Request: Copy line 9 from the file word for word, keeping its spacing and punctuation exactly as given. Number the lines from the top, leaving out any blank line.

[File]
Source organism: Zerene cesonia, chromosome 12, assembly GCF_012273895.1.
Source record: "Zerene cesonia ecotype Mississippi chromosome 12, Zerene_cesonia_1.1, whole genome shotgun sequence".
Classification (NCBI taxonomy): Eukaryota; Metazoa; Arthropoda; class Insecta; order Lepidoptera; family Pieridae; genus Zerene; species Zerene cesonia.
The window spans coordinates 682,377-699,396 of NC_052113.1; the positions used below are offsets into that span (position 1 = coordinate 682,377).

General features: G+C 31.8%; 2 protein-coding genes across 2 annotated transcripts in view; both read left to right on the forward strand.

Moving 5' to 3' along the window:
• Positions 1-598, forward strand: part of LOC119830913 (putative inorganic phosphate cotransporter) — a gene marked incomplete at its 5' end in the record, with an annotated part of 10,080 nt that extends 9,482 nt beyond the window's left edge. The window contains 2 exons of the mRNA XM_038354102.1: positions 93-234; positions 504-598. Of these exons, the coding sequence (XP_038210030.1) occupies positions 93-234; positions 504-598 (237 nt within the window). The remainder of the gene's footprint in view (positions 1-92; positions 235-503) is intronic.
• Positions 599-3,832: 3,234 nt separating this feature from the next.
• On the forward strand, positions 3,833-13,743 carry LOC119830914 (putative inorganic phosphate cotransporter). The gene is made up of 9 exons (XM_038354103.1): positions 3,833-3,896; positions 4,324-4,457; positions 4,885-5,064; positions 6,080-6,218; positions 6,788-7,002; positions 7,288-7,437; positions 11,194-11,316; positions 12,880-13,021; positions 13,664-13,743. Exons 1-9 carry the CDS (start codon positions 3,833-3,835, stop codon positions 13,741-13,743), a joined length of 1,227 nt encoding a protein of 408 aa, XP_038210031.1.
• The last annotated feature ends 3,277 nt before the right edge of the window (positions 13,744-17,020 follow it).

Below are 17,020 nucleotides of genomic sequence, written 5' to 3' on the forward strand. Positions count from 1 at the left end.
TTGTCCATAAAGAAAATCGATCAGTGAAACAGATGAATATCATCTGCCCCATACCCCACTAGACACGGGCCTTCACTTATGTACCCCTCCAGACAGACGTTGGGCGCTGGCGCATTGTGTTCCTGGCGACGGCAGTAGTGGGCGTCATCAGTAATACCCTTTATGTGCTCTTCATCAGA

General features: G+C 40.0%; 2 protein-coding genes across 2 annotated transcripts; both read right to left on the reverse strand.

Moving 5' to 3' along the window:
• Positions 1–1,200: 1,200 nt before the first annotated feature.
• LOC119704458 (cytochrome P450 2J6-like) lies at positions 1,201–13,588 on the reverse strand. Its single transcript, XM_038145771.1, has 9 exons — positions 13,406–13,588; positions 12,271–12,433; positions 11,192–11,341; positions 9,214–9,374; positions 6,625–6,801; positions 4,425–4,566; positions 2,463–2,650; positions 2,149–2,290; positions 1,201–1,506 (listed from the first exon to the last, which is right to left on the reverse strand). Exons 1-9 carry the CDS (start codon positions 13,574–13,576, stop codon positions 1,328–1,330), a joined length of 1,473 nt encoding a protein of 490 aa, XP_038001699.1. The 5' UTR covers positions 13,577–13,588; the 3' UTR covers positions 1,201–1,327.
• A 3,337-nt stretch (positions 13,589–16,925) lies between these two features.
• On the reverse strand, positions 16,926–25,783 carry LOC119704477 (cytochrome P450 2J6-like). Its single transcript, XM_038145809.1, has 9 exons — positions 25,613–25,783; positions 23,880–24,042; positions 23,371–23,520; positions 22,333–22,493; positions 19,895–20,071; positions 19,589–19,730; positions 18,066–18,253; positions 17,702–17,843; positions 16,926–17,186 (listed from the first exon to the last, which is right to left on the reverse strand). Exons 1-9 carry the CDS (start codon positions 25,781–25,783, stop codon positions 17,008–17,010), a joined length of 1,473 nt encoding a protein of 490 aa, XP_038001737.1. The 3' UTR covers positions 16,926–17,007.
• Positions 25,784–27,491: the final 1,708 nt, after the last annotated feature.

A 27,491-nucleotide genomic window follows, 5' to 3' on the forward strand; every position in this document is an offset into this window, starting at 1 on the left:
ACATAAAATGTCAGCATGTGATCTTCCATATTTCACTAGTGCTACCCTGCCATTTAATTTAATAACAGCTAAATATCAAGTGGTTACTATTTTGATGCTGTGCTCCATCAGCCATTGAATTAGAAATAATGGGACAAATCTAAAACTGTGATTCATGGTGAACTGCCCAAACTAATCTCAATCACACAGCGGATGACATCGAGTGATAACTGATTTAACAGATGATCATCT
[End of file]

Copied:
• On the forward strand, positions 3,833-13,743 carry LOC119830914 (putative inorganic phosphate cotransporter). The gene is made up of 9 exons (XM_038354103.1): positions 3,833-3,896; positions 4,324-4,457; positions 4,885-5,064; positions 6,080-6,218; positions 6,788-7,002; positions 7,288-7,437; positions 11,194-11,316; positions 12,880-13,021; positions 13,664-13,743. Exons 1-9 carry the CDS (start codon positions 3,833-3,835, stop codon positions 13,741-13,743), a joined length of 1,227 nt encoding a protein of 408 aa, XP_038210031.1.